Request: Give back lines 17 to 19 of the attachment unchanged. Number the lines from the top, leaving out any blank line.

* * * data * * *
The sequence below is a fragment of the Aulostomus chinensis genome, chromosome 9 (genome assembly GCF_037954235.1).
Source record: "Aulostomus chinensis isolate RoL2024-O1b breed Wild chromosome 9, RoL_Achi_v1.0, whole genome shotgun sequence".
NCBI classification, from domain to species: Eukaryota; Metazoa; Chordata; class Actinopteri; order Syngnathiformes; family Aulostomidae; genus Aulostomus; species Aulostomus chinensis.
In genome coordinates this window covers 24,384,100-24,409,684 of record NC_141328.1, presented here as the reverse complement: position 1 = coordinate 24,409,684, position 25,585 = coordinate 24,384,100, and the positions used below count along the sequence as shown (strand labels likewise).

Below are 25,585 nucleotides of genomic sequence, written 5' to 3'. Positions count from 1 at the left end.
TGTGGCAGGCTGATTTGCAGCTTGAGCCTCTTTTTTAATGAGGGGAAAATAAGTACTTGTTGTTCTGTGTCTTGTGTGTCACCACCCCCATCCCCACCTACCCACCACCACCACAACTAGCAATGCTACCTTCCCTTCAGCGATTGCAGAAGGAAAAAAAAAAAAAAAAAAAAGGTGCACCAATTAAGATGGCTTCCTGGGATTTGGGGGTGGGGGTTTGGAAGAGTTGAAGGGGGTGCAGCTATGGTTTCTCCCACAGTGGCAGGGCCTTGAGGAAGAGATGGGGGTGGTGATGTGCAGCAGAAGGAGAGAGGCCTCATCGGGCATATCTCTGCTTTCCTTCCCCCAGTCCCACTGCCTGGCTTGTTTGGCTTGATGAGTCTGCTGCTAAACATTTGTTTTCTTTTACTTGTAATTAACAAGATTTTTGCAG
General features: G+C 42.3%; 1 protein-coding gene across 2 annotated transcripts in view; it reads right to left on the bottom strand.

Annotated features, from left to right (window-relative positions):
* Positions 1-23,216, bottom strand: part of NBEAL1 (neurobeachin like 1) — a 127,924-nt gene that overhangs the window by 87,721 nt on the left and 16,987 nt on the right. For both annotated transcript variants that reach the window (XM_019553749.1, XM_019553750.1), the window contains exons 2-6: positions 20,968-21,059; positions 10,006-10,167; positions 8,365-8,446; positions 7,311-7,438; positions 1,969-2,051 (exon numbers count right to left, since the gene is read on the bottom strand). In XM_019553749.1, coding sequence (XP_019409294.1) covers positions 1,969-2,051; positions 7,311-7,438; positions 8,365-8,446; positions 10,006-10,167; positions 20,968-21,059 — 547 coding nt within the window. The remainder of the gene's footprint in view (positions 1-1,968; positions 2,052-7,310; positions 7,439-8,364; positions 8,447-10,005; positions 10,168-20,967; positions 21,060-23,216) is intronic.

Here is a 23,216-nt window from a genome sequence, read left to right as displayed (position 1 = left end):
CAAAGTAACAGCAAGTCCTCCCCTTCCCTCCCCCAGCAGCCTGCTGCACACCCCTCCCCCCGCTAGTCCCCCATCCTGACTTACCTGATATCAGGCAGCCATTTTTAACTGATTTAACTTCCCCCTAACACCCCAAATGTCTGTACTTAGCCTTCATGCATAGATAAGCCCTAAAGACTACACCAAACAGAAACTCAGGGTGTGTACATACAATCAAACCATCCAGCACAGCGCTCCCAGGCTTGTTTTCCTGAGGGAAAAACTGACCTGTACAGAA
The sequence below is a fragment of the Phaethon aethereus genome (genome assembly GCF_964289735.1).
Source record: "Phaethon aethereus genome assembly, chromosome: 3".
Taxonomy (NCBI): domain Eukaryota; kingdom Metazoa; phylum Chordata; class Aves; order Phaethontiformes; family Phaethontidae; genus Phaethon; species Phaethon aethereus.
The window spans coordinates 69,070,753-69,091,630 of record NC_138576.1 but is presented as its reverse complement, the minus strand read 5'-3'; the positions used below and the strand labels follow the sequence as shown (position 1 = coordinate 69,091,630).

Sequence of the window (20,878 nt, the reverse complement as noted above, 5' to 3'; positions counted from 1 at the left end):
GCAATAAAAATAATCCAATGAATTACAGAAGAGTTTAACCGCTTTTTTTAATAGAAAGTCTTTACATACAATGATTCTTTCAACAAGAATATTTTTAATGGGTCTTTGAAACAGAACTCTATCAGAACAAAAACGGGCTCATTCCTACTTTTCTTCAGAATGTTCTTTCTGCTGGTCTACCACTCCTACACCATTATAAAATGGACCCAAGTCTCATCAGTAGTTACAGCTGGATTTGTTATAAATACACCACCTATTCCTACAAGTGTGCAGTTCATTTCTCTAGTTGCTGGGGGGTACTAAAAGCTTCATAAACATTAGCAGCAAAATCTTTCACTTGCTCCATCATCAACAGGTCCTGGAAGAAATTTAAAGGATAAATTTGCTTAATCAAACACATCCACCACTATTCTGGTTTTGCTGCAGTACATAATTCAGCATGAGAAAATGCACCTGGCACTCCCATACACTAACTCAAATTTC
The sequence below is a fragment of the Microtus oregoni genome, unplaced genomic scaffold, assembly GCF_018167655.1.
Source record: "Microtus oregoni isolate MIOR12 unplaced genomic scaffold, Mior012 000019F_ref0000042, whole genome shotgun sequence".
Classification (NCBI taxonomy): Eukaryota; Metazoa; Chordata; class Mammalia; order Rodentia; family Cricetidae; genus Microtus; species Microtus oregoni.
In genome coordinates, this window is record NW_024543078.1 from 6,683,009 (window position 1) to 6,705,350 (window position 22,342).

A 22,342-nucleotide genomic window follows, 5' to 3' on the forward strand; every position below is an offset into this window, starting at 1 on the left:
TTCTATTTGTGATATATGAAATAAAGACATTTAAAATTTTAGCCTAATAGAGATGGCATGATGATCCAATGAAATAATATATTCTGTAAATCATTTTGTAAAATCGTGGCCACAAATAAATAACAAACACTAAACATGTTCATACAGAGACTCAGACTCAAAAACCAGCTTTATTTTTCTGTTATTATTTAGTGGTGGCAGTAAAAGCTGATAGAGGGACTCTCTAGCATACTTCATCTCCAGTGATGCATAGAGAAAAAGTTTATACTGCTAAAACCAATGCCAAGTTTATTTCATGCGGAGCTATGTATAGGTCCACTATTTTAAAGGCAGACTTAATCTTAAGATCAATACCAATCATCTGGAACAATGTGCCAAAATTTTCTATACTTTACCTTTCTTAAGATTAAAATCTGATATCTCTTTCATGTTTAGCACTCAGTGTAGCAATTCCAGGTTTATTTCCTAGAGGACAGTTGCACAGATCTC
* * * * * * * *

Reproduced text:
GCAATAAAAATAATCCAATGAATTACAGAAGAGTTTAACCGCTTTTTTTAATAGAAAGTCTTTACATACAATGATTCTTTCAACAAGAATATTTTTAATGGGTCTTTGAAACAGAACTCTATCAGAACAAAAACGGGCTCATTCCTACTTTTCTTCAGAATGTTCTTTCTGCTGGTCTACCACTCCTACACCATTATAAAATGGACCCAAGTCTCATCAGTAGTTACAGCTGGATTTGTTATAAATACACCACCTATTCCTACAAGTGTGCAGTTCATTTCTCTAGTTGCTGGGGGGTACTAAAAGCTTCATAAACATTAGCAGCAAAATCTTTCACTTGCTCCATCATCAACAGGTCCTGGAAGAAATTTAAAGGATAAATTTGCTTAATCAAACACATCCACCACTATTCTGGTTTTGCTGCAGTACATAATTCAGCATGAGAAAATGCACCTGGCACTCCCATACACTAACTCAAATTTC
The sequence below is a fragment of the Microtus oregoni genome, unplaced genomic scaffold, assembly GCF_018167655.1.
Source record: "Microtus oregoni isolate MIOR12 unplaced genomic scaffold, Mior012 000019F_ref0000042, whole genome shotgun sequence".